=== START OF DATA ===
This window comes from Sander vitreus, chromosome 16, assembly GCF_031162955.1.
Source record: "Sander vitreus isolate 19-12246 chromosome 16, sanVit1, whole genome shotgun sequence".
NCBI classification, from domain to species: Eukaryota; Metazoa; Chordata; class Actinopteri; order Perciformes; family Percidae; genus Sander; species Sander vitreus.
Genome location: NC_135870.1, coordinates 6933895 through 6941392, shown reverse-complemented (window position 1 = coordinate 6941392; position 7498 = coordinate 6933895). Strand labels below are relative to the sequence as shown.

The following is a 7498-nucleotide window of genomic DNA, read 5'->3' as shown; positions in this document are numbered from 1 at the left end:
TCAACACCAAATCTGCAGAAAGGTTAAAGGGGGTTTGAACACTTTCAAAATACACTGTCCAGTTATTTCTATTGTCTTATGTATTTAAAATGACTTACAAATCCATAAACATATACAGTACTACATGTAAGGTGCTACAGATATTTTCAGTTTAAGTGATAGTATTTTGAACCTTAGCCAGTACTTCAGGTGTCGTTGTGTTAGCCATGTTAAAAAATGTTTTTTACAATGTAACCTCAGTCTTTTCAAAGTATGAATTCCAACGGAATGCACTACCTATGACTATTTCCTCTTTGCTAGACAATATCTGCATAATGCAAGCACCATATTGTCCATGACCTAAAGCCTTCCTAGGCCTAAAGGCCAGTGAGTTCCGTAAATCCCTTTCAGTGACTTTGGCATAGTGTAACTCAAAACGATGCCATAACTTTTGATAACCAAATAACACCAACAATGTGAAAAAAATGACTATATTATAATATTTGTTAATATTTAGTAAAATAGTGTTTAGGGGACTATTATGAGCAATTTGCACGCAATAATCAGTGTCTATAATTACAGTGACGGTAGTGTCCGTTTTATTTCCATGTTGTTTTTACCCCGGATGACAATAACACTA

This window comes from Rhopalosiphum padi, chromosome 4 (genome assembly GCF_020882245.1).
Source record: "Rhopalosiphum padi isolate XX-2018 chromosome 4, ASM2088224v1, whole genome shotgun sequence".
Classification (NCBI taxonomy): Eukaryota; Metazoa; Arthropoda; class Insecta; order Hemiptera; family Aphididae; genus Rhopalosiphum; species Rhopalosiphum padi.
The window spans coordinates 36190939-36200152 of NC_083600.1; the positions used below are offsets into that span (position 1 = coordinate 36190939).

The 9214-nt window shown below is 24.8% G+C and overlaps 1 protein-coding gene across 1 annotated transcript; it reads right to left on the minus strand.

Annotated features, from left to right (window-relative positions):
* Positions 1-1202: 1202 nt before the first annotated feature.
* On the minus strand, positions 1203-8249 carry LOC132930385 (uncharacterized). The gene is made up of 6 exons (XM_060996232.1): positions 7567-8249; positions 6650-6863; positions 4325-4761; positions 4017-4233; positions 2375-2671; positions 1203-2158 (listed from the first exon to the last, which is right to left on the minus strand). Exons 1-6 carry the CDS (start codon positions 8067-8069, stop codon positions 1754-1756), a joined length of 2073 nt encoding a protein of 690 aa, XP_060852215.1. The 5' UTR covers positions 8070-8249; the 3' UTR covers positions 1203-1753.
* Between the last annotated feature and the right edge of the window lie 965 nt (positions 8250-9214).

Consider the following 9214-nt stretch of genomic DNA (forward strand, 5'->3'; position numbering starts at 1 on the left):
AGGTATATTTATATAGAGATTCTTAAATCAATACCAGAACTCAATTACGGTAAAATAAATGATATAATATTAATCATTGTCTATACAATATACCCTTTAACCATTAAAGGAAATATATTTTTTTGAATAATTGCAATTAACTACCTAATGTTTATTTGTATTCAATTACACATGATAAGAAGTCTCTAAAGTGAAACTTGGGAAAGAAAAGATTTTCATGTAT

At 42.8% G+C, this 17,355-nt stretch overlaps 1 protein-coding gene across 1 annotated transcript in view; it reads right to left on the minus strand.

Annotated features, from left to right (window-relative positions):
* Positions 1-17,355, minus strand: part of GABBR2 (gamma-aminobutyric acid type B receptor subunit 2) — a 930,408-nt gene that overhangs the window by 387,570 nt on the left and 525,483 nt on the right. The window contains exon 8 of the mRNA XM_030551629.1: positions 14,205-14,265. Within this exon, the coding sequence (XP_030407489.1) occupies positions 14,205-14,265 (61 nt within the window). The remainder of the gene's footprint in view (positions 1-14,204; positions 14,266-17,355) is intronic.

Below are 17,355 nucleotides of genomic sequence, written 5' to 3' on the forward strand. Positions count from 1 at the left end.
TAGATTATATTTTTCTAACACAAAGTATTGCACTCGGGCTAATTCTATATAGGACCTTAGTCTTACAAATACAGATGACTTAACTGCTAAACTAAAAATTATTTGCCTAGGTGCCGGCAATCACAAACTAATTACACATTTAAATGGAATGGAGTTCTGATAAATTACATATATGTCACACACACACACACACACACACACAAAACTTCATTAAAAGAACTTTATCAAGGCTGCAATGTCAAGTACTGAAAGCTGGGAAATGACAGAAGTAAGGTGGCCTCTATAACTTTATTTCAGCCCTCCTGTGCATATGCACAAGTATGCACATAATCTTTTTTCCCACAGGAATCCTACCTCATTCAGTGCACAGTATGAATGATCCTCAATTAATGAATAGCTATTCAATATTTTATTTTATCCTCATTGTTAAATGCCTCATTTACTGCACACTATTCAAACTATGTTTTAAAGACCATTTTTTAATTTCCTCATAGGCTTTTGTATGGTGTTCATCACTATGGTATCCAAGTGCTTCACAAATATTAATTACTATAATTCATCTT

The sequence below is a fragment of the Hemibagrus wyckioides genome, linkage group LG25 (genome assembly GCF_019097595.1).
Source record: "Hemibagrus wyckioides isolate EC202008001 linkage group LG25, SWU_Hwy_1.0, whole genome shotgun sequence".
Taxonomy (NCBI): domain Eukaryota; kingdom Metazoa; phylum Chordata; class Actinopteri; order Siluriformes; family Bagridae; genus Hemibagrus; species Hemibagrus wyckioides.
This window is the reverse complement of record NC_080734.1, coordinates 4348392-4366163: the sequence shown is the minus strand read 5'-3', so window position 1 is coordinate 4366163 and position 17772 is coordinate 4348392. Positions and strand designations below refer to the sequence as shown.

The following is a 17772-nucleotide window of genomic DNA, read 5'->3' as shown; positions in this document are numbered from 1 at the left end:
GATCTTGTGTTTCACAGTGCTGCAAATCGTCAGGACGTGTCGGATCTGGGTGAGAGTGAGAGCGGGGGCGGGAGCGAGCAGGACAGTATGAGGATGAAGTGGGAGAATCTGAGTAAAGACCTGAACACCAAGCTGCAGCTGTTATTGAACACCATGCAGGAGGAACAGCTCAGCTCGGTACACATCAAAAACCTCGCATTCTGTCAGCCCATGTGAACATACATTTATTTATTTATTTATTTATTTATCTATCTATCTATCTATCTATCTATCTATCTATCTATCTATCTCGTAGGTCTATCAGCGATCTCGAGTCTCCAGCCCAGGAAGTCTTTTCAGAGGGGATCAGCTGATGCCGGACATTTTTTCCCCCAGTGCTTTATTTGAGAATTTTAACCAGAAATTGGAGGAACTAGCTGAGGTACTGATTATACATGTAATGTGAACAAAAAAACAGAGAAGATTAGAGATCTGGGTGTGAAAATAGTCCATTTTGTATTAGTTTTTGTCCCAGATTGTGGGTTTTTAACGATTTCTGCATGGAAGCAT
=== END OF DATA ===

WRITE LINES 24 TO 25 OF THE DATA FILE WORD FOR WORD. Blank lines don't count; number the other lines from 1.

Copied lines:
Source record: "Hemibagrus wyckioides isolate EC202008001 linkage group LG25, SWU_Hwy_1.0, whole genome shotgun sequence".
Taxonomy (NCBI): domain Eukaryota; kingdom Metazoa; phylum Chordata; class Actinopteri; order Siluriformes; family Bagridae; genus Hemibagrus; species Hemibagrus wyckioides.